Special Stages are tricky, as you are pushed to keep on boosting by collecting orbs to build up a meter….but when you are boosting, the controls aren’t tight at all. Making these one of the worst controlling parts of the game. Playing the game four times to get everything can be an issue for people looking to 100% the game, but one I can see being the least of a problem. Beat the game as Team Sonic and Team Chaotix, and putting the controller down is more then enough for ones Sonic Heroes experience.

Lastly, is Team Chaotix, which has more mission focused gameplay. We will touch on this again when we head to Part VI of this series of Sonic articles but for now, Heroes does it well enough. Some missions are annoying but you have plenty of ways to backtrack to things you might miss and they are varied enough to continue being interesting.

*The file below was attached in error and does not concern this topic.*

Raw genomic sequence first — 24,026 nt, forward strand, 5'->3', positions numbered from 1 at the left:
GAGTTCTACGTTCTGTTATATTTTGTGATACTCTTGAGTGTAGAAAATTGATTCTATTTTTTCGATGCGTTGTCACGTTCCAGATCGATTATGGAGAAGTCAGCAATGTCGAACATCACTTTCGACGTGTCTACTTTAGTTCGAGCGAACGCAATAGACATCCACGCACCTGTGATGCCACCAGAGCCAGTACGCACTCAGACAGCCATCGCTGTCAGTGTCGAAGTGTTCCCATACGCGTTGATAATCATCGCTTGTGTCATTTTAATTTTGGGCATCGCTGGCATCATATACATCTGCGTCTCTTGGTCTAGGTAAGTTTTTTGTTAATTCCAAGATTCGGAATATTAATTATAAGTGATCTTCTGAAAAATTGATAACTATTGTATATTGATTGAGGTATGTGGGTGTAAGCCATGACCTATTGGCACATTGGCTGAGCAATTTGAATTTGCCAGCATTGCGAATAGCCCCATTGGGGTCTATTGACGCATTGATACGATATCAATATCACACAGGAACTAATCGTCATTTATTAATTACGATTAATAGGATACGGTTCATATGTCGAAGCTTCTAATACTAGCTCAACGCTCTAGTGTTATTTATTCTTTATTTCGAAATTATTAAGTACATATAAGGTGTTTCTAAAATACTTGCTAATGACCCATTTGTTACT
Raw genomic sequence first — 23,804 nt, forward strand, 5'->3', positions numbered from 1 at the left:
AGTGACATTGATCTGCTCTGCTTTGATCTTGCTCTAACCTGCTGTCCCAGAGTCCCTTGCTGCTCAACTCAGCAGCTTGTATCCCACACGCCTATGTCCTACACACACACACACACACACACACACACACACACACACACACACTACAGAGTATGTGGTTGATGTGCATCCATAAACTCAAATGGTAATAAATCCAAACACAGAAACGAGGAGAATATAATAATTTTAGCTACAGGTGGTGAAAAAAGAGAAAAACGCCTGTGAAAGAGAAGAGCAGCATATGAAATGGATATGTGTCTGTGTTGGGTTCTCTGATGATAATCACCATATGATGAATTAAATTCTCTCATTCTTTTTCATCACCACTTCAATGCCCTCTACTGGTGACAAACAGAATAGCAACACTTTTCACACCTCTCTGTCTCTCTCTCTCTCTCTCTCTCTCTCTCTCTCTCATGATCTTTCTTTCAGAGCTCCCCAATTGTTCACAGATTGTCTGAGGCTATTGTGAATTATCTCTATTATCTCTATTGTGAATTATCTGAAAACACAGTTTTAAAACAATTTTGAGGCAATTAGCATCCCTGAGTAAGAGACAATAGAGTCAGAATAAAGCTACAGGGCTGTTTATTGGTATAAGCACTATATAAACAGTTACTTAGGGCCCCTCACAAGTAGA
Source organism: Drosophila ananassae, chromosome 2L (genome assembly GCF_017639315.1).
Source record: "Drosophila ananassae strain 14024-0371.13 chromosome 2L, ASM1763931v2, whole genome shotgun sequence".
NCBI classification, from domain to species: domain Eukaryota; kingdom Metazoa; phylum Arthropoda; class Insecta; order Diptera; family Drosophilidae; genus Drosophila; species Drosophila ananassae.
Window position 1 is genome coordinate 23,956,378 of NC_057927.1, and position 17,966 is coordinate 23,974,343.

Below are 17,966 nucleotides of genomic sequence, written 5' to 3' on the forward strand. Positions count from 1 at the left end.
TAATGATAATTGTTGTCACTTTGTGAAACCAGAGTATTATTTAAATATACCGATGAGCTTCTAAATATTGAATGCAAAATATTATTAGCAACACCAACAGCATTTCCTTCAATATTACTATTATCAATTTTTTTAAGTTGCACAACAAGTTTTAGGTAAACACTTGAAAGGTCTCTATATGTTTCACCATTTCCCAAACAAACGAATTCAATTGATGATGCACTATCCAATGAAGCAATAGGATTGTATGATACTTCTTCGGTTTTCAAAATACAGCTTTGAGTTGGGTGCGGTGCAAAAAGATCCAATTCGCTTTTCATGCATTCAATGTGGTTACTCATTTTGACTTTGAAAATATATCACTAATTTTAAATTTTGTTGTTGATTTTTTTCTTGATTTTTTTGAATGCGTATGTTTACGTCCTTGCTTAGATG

Overall, I enjoyed Sonic Heroes a lot and its one of my favorite Sonic ventures I experienced both past and present. It does a lot right and it more or less being a Genesis-flavored Adventure game is fantastic to me personally. Seeing the iconic Green Hills and some Sonic 2 & 3 tropes used in really creative ways here was great.


Rolling on the Go – Sonic’s Pocket Adventure

Before the time of the Dreamcast’s end, SEGA still made systems and we got a lot of portable Sonic titles. New versions of Sonic 1 & 2 with different zones and level designs, the Sonic & Tails series which were closer to the Genesis games control/ability wise and hold up today, Spin-offs like Sonic Drift and to cap things off….one of the worse Sonic games of the Classic era with Sonic Blast.

But when the Dreamcast landed, we never got another SEGA handheld, so what about portable adventures for the Blue Blur? Say hello to SNK, makers of the Neo Geo Pocket Color. Other studios and publishers brought games to the platform and SEGA wanted to work with them, considering SNK helped design some parts of the Dreamcast itself.